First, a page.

I don’t think it is my imagination. I am thinking that the state of custom database development has deteriorated. With a few exceptions, most “casual” Windows database development has been relegated to Microsoft Access, with a little FileMaker thrown in for good measure.
Microsoft abandoned their middle-tier desktop database, Visual FoxPro, back in 2004. There is still an apocryphal claim that there are more lines of xBase code (the underlying programing language for FoxPro) used in currently running applications than there are for all others except Cobol.
Microsoft still has two families of database products; Access, which comes as part of Microsoft Office Professional, and SQL-Server, which is available in a number of flavors running on individual desktop machines to providing back-end support for massive on-line databases.
Why the lamentation? I’m currently working with two NGOs, with different backgrounds and experience, have the same issues regarding their organizational data.
1. They want their data to be all one one place. Organization A. has donors, volunteers and clients, and any single person could be one or all of these things to the organization. They want to look up a person’s name and tell, on a single screen, the full “transaction” history of their relationship with the person, as well as different demographic data related to each person’s “role”. Organization B. has a similar situation, but with even more possible roles, singly or combined as well as several unique roles, including membership in one or more of over 30 committees.
2. They don’t want to learn something new. Organization A. is on its third iteration of a relationship management database. The first was custom programmed over the course of eight years in tiny increments. It was shaping up to be a pretty good information management system, before their state overlords decreed that they would have to use a web-based system imposed from the top which provided the state with outcomes data, but which left out much of the “management information” needed for the organization. They used Telosa’s donor system for awhile, and then switched to DonorPerfect with some custom modifications to accommodate tracking of volunteers. The outcomes data stays with the state’s web-based system. It goes without saying that the two systems don’t talk to each other.
Organization B. has all of its data in Outlook 2007 running on Exchange 2008. They use Outlook to generate as many mailing lists and lists for management as possible. They use a third-party eMail list service, and still keep large chunks of custom data in Excel spreadsheets. But a lot of data is in more than one place.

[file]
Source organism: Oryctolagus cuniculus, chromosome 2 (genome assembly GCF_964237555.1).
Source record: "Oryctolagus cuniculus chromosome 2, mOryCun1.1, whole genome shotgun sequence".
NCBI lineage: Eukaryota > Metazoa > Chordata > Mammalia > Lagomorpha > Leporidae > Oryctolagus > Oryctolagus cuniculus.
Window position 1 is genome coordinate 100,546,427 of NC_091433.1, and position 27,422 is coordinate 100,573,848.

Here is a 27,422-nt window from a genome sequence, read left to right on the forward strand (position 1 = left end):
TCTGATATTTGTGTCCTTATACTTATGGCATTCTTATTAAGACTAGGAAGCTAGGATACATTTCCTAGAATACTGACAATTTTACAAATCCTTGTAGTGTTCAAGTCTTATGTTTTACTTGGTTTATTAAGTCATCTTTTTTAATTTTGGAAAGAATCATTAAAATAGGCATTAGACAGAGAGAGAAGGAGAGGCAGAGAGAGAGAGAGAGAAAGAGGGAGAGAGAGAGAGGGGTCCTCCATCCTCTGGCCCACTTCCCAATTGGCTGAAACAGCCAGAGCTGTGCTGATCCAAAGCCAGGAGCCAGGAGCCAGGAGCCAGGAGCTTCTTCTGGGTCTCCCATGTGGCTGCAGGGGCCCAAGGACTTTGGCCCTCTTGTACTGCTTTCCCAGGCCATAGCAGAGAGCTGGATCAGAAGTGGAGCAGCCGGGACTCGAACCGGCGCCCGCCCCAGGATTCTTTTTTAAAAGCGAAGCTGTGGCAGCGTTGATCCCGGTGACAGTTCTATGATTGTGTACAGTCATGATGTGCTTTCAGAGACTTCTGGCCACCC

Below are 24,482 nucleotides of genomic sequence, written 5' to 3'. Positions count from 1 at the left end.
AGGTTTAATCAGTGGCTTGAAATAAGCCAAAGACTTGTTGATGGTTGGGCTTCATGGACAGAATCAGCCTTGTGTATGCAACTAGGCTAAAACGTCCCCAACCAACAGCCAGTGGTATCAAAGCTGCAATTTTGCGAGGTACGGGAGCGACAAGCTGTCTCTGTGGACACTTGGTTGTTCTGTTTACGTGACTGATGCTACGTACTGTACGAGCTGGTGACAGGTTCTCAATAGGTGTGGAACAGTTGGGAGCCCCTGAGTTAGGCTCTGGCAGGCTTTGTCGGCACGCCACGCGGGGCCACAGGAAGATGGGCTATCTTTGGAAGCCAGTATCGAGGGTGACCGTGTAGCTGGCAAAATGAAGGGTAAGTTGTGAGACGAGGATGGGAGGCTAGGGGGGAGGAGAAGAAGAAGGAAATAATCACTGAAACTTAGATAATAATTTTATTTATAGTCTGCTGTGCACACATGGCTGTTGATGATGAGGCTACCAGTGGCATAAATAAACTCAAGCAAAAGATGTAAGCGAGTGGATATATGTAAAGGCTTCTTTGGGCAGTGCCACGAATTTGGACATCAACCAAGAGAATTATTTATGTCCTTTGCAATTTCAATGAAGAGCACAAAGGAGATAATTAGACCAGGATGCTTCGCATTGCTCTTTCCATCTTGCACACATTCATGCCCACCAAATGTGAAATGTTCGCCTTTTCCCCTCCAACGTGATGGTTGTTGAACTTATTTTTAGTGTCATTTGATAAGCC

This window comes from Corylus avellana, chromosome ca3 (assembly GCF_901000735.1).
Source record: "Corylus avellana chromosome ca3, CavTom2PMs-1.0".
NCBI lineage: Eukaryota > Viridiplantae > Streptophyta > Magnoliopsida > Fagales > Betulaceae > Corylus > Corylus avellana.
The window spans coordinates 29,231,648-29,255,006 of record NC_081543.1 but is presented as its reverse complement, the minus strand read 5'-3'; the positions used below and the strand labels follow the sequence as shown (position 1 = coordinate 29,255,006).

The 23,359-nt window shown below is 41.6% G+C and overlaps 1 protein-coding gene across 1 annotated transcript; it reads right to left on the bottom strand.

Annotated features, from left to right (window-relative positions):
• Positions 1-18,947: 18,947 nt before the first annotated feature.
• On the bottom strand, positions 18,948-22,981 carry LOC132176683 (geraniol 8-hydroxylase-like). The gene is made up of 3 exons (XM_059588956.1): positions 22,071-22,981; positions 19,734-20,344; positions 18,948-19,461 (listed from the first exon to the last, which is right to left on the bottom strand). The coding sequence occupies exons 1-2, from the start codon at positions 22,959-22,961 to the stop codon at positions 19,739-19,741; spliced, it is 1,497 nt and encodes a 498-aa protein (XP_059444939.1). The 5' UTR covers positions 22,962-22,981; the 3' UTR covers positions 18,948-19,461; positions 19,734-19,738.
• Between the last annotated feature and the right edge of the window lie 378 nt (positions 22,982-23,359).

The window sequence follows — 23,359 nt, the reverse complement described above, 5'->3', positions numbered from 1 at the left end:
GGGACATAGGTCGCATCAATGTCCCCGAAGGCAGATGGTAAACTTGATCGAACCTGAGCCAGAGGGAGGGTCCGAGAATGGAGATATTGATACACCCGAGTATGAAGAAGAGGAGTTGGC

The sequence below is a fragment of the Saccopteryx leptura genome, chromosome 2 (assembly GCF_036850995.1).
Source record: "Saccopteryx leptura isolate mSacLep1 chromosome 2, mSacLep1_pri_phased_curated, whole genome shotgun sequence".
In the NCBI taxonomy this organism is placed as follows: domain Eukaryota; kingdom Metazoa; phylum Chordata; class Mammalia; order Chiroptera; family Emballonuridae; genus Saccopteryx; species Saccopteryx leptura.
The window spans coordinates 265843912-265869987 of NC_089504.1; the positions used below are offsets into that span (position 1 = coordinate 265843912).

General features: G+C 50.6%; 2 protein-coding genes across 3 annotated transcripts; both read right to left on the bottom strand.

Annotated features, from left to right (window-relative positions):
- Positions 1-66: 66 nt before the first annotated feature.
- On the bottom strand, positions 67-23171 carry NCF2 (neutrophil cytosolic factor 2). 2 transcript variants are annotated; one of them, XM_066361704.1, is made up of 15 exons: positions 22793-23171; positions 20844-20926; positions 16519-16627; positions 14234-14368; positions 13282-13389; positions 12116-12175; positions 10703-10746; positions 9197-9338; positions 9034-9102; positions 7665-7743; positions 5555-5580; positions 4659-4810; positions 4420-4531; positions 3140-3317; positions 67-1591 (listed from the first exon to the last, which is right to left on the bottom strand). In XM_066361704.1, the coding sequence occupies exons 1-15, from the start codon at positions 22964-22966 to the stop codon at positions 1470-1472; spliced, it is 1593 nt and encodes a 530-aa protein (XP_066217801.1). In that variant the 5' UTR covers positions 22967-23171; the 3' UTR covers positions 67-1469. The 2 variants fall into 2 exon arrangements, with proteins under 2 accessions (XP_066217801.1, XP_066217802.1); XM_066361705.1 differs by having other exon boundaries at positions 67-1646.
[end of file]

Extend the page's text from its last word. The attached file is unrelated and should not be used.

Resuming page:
3. They don’t want to spend “a lot”. No, let me rephrase that. They’ve not yet been able to convince themselves that the cost of an online system is going to yield the kind of leverage and value that they believe should be is possible (and which they had already experienced in the case of Organization A). Yet, if they could be convinced that a cloud-based online system, billed per month was going to serve them adequately they might go for it. But they are also concerned about the ongoing reliability of cloud-based system, and, deep down, I think we all are still resisting the notion of paying hundreds of dollars per month to “use our own data….”, as well as being understandably sceptical of being at the mercy of the constraints of an online system. (Exhibit A. QuickBooks Online. The price isn’t unreasonable for a single user at something like $35.00 per month… but it is sloooowwww, compared with QB for Windows. Then again, QB for Windows, the desktop version, requires a $300 per year “update” for the payroll function which, as far as I can tell, basically allows you to download the payroll tables, and support drops off after the third or forth year, requiring an update of the program. Hello QuickBooks 2011.
The expenditure may in fact be similar between the desktop and cloud versions. But the sense of control is different. It is like prepaid cell phone service versus a monthly plan.
4. They tried Access. Took a bunch of classes. Trained the staff. Tried to make it all work. Forms, Queries, Datasets, Reports. Their application is really too complex for Access. (Don’t tell that to the generic pharmaceutical manufacturer a couple towns over that was at one point running their entire manufacturing line on Access.)
So, now, the situation is they want to use what they have and modify it to contain all of the data that is scattered around in spreadsheets and other systems. Our problem is to accurately assess how malleable each application is, in terms of opportunities for customization, and then, hopefully, adjust our expectations accordingly, and figure out viable options.
One thing is that I think there are ways to improve the situation, even if they are hidden from the desktop user, and incorporated into the existing applications under the covers. Like all Microsoft-based products there are a dozen different approaches, languages, and back-ends to approach the problem. The solution may even include… Access.